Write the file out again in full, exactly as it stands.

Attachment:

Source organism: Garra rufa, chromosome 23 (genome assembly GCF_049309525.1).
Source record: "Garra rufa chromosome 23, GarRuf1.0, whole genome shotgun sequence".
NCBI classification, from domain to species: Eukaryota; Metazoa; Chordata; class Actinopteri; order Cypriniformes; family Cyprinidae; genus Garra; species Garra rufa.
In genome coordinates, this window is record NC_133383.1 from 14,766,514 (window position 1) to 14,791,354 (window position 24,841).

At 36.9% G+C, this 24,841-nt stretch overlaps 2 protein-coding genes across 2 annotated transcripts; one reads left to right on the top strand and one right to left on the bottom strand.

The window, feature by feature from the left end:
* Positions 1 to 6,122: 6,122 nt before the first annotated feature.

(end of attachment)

Source organism: Garra rufa, chromosome 23 (genome assembly GCF_049309525.1).
Source record: "Garra rufa chromosome 23, GarRuf1.0, whole genome shotgun sequence".
NCBI classification, from domain to species: Eukaryota; Metazoa; Chordata; class Actinopteri; order Cypriniformes; family Cyprinidae; genus Garra; species Garra rufa.
In genome coordinates, this window is record NC_133383.1 from 14,766,514 (window position 1) to 14,791,354 (window position 24,841).

At 36.9% G+C, this 24,841-nt stretch overlaps 2 protein-coding genes across 2 annotated transcripts; one reads left to right on the top strand and one right to left on the bottom strand.

The window, feature by feature from the left end:
* Positions 1 to 6,122: 6,122 nt before the first annotated feature.